we are the coldest humans, but the WARMEST machines. but make no mistake, as an actual human being, i DESPERATELY want to utilise my Fe much more than my capability allows me. i desperately seek human connection--i just don't know how to be successful at that grand endeavor of mine to the level of success that i desire. my inability to properly read social cues is my achilles heel, i.e. not picking up on when someone close to me needs emotional support based on non-verbal communication such as body language or ambiguous hints. this has damaged all of my romantic relationships, as well as putting strains on my familial ones. but yes--we are like the warmest, gentlest robot that you'll ever meet. just allow us to articulate our ideas to you in our manner of communication (monologue form in most cases) and do not argue a point based on your emotions and we'll get along just fine. and for the love of god (in my way of thinking: the perfection of the universe--i suppose you could cal me an agnostic deist) JUST TELL US when you need emotional help because we will most likely NOT pick up on your non-verbal cues. be concrete in your pleas for need because ambiguity will not get you what you desire from us. and just understand that most of us WANT to establish deep human connections with others, we just don't quite know how that process works. and if you romantically like us, DO NOT PLAY GAMES--just tell us; that being said, we'll tell you right back whether or not we like you. but don't get offended if we say that we are not interested—we value the truth above all things and our honesty can come off as quite brutal at times, but spreading misinformation is tantamount to sinfulness to the INTP. treat us gently—for most of us carry around a child-like innocence to us; and despite our outside appearances of cold aloofness, our feelings can be very fragile. hope this helps…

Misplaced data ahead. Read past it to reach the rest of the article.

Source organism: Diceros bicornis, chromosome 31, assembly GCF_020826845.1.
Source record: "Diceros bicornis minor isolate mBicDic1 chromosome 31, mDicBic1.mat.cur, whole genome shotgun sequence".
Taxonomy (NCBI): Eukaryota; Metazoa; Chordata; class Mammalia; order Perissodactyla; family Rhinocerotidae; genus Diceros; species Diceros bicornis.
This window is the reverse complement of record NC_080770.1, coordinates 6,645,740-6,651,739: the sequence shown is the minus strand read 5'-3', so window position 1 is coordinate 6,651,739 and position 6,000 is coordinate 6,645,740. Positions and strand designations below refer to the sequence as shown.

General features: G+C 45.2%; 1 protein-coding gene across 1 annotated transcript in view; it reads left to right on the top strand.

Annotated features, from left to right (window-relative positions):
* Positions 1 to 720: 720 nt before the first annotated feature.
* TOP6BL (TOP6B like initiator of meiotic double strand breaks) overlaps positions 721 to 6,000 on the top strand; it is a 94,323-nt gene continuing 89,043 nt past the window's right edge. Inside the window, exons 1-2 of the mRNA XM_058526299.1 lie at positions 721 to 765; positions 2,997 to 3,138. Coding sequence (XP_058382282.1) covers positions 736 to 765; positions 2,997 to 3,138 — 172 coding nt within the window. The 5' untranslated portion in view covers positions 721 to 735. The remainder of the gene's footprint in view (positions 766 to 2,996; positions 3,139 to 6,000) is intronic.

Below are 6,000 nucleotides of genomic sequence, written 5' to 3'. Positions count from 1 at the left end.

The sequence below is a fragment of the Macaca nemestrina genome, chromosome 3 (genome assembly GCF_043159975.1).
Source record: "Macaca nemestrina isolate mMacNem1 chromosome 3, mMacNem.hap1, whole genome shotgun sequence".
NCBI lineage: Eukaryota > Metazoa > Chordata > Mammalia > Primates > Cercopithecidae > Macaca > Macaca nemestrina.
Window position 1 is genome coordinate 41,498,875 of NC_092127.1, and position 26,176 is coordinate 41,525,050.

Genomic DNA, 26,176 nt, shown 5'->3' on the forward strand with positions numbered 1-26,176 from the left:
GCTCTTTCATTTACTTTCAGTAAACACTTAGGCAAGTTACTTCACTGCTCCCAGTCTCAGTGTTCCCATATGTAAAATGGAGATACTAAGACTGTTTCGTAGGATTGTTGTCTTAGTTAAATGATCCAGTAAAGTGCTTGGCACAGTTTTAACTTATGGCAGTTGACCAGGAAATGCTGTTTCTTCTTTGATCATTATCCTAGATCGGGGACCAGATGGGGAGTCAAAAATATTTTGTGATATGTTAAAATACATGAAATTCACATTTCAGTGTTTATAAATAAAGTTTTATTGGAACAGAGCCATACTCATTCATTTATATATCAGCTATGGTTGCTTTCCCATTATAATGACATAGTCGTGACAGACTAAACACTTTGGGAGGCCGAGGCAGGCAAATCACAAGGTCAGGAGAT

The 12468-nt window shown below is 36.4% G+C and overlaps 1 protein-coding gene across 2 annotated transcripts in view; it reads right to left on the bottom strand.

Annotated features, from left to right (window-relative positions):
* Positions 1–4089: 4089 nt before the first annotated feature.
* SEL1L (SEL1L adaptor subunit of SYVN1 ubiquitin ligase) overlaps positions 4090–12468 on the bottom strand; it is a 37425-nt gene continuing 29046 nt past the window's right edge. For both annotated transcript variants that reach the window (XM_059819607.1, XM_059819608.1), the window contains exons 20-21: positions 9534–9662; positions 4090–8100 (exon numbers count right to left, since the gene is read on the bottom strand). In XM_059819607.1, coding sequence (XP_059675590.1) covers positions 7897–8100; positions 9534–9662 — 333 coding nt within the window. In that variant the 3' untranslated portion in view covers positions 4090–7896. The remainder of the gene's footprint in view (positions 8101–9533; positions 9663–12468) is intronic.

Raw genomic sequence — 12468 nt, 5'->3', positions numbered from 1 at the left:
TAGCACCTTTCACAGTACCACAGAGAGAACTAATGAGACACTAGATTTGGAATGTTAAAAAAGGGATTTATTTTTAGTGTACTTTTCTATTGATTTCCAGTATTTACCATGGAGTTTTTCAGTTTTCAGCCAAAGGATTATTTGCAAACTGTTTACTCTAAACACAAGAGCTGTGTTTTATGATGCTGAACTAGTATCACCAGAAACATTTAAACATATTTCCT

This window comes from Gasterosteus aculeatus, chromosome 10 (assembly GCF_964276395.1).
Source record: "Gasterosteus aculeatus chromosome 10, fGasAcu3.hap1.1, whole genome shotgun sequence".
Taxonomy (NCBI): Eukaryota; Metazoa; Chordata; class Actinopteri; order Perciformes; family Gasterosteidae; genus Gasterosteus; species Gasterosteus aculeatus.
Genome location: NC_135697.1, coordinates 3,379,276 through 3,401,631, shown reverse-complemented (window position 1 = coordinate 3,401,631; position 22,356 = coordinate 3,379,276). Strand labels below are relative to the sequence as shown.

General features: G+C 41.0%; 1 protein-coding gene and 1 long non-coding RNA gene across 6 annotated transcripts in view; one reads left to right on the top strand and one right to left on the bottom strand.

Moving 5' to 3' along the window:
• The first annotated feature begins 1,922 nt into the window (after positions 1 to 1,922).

Kangkan Krishna Sarma Pegu (not verified) says...

I felt like ur my identical twin from a different mom....

INTP-Eric (not verified) says...

Amen.  Well said.

mark esparza (not verified) says...

And how! 

Cene (not verified) says...

Hahahaha...We arent - We're just very, very smart.

Guest (not verified) says...

As an INTP, I would describe myself as intelligent, but not smart :p

Jeff (aka I have a name, not just a personality type) (not verified) says...

I am smart enough to know what I don't know.  And that's where the journey begins. :)


willowrivers (not verified) says...

I am an INTP. i identify so much with the person who sees himself self as intelligent but not sure about smart. to me, they are very different things. i possess intelligence because i have the ability to learn, to analyze, to express myself, to research until I find the information I seek, to meet most any challenge BUT that doesn't mean the things I do are always smart. I make dumb decisions and dumb comments. I also frequently book myself to be in more than one place at a time...

Jesse Richardson (not verified) says...